Let me make it clear that I am not condoning the riots and looting of the last few days - the sight of a young woman leaping from the upstairs of a blazing home, the depressing destruction of so many properties should fill everyone with revulsion - but once so filled do we then write it off as 'mindless', or do we square up to our responsibility where the future is concerned and address the underlying issues, the causes?

No behaviour is truly mindless - the reason, the motive, behind any behaviour, may not be instantly apparent to you or I, but rest assured they exist in the mind of the one carrying out the so called 'mindless' actions. We shouldn't project our own failure to understand their actions onto them.  To do so as I have said, is to shed any responsibility you may have in correcting it. There are those in society who are acutely aware the rioting and looting is not mindless but will continue to describe it as such so long as it serves their political purposes.

We have a choice then - to dismiss the last few days as 'mindless' activity or we can do the responsible thing and try to understand it and offer the hope of preventing it in the future.

Like so many others watching London burn - my heart sank. I felt sorry for those affected and sorry in particular for ordinary people caught up in it, the family owned businesses being looted without hesitation and little discrimination other than discrimination based on the value of their pickings. It struck me then, that the economic policy which promised  'Wealth will trickle down' had failed. All that has trickled down is greed. It's one of the first things we should address if we genuinely want to understand 'Why?' and remove the meaninglessness of the word mindless.


Have some respect for an old West Indian Negro...

I love Darcus Howe. I used to watch and listen to him when he fronted Channel 4's 'Devil's Advocate'. A very wise man. In keeping with the BBC interview conducted with Jody Mcintyre - once again the interviewer adopts a 'we want to speak to you but we don't want to hear what you have to say' approach. I'm glad Darcus referred to her as an idiot. Her attempt to portray him as a former rioter was simply grotesque. I note also that she failed to get his name right - 'Marcus Dowe' she calls him several times...terrific journalism from the BBC (Not).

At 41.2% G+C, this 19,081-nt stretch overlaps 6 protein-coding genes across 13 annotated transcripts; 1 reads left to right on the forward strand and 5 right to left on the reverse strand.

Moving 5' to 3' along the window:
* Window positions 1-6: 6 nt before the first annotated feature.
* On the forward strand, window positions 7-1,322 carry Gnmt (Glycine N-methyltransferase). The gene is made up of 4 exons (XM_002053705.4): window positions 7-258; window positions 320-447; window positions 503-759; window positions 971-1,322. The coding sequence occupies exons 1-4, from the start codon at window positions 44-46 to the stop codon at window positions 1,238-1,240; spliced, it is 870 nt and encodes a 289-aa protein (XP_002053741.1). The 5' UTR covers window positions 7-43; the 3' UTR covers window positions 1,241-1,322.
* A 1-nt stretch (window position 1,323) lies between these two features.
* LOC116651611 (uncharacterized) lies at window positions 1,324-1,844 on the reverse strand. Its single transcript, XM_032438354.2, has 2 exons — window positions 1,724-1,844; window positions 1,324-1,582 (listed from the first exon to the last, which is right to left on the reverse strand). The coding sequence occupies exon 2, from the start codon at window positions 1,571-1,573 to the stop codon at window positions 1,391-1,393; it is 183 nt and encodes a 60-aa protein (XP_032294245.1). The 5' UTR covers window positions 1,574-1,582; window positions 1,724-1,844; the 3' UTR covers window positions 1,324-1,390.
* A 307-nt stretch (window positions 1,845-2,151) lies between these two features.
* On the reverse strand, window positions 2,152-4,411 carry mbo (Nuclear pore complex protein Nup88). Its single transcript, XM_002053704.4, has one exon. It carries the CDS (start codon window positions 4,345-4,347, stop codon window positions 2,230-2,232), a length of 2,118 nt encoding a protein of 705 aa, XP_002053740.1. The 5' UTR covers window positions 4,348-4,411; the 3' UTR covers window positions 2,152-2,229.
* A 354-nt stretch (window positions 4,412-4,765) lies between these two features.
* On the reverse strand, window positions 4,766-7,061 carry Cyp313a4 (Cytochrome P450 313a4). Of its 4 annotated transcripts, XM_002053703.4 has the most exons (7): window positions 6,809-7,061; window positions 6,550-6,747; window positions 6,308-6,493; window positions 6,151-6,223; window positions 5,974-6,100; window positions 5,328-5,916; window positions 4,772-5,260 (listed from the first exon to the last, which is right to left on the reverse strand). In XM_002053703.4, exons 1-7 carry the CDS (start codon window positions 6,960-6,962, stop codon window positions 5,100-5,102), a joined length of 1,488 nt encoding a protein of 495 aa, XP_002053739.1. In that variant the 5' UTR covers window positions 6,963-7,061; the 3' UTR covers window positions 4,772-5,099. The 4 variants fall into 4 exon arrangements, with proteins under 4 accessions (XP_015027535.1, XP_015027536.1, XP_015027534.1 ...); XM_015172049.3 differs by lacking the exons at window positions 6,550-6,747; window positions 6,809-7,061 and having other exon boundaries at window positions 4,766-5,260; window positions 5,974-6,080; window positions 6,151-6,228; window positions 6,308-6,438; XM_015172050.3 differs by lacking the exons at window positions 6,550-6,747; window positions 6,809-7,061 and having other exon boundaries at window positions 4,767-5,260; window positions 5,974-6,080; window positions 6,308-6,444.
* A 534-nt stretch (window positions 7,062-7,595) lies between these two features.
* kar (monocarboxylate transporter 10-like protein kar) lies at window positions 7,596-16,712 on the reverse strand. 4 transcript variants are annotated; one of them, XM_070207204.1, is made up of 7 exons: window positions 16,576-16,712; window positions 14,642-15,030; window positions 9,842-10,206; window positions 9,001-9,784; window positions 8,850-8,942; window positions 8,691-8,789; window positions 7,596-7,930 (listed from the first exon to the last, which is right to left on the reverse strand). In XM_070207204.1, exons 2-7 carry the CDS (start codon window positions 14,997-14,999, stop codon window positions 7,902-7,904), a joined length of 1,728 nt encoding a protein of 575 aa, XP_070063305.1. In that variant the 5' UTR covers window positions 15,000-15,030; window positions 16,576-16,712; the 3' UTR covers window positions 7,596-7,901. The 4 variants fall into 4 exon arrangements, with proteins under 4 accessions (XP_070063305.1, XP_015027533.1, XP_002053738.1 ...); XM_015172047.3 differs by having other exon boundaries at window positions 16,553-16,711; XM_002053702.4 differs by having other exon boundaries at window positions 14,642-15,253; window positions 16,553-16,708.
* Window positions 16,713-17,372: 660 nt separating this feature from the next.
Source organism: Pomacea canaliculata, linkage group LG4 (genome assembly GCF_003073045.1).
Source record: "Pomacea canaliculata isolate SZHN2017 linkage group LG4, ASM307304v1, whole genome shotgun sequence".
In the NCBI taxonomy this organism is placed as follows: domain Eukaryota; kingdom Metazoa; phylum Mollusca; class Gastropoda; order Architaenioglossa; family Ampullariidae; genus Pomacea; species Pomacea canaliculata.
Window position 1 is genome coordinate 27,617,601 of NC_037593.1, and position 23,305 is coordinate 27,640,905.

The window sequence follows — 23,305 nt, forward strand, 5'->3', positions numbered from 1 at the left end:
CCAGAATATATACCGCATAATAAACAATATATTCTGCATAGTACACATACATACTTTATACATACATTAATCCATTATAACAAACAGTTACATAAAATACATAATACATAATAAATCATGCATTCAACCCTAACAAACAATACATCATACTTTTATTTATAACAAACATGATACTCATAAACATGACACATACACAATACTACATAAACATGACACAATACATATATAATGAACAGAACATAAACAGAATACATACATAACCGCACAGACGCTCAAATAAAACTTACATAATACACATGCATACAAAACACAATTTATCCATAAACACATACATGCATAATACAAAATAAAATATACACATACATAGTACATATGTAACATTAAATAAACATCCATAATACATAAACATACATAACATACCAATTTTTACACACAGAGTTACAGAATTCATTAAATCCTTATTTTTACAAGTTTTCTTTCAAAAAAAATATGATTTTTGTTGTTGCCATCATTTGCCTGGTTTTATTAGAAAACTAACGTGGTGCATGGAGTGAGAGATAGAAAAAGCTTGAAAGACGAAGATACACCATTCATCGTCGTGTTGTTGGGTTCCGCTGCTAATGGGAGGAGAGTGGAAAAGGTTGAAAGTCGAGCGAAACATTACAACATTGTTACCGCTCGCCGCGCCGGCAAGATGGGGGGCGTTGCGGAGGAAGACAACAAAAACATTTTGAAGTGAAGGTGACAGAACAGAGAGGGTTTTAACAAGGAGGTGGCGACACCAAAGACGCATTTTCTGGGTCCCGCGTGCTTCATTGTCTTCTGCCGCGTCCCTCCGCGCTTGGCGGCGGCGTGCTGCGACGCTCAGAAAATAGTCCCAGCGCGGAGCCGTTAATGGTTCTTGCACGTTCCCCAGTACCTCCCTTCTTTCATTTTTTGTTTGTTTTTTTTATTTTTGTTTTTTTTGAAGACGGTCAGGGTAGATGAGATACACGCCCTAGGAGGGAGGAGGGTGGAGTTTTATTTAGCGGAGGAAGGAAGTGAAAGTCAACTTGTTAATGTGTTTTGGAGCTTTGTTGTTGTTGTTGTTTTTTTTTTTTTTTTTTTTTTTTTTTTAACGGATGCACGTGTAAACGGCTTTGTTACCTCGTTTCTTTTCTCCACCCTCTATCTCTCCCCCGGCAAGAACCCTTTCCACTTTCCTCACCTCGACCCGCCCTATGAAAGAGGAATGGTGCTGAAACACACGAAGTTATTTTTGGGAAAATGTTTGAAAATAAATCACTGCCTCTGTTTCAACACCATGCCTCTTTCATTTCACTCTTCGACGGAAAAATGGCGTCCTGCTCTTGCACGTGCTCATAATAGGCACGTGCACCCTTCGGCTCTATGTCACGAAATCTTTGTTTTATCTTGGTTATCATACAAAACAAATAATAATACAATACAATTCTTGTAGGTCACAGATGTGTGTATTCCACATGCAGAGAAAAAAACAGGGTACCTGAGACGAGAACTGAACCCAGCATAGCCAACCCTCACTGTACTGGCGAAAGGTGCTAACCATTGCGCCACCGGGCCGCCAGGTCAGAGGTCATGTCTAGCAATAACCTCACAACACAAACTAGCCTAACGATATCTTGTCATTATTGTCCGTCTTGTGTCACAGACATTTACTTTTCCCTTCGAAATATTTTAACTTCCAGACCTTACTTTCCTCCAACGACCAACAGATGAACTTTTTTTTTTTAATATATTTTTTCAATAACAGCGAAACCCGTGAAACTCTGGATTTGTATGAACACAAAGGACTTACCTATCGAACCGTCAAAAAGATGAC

Looters - They should all be locked up.

They are ripping out and destroying the heart of communities the length of Britain. Their actions, motivated by greed and self gratification, are causing the destruction of long standing family businesses, they've left people homeless and High Streets looking like ghost towns. People who thought they had a job to go to will turn up this morning in London to find their place of employment closed due to the current situation. The cost to the public purse to repair the damage they have caused will be huge. Their criminal activities are serving only to make the poor poorer and push a generation without hope deeper into despair.

They appear to be getting away with it and some would argue they are being rewarded for their outrageous criminal behaviour as the law and politicians stand watching impotently - as whatever can be looted is grabbed.

Bankers - Looters in suits, not masks.


Monday, 8 August 2011

London's Burning - Where are the Met?

The scenes in London are heartbreaking. However, it's pretty pointless trying to draw conclusions at this early stage - if the Brits are good at anything it's setting up inquiries, committees and making reports and doubtless we will see a plethora of them in coming months. The violence is wrong, the looting is wrong, the destruction is wrong but when people are pushed too far they react irrationally - and at first glance that's precisely what appears to have happened. Alienate people and by default they behave in ways alien to accepted norms. A disenchanted youth with no hope or investment in the future will grab whatever immediate gratification they can get.

Lots of political point scoring will be made in the coming days - arguably the rioters are sending a message to the Government, the politicians will send a message to the rioters, the Prime Minister will undoubtedly send a message to the nation when he finally arrives back in the country from his 'hols'. One message already stands out although quite what it means is unclear. London's burning and 1,700 Police Officers have been deployed to tackle the worst social disturbances in London's history - yet the Metropolitan Police managed to put 5,000 Officers on the streets for the recent royal wedding.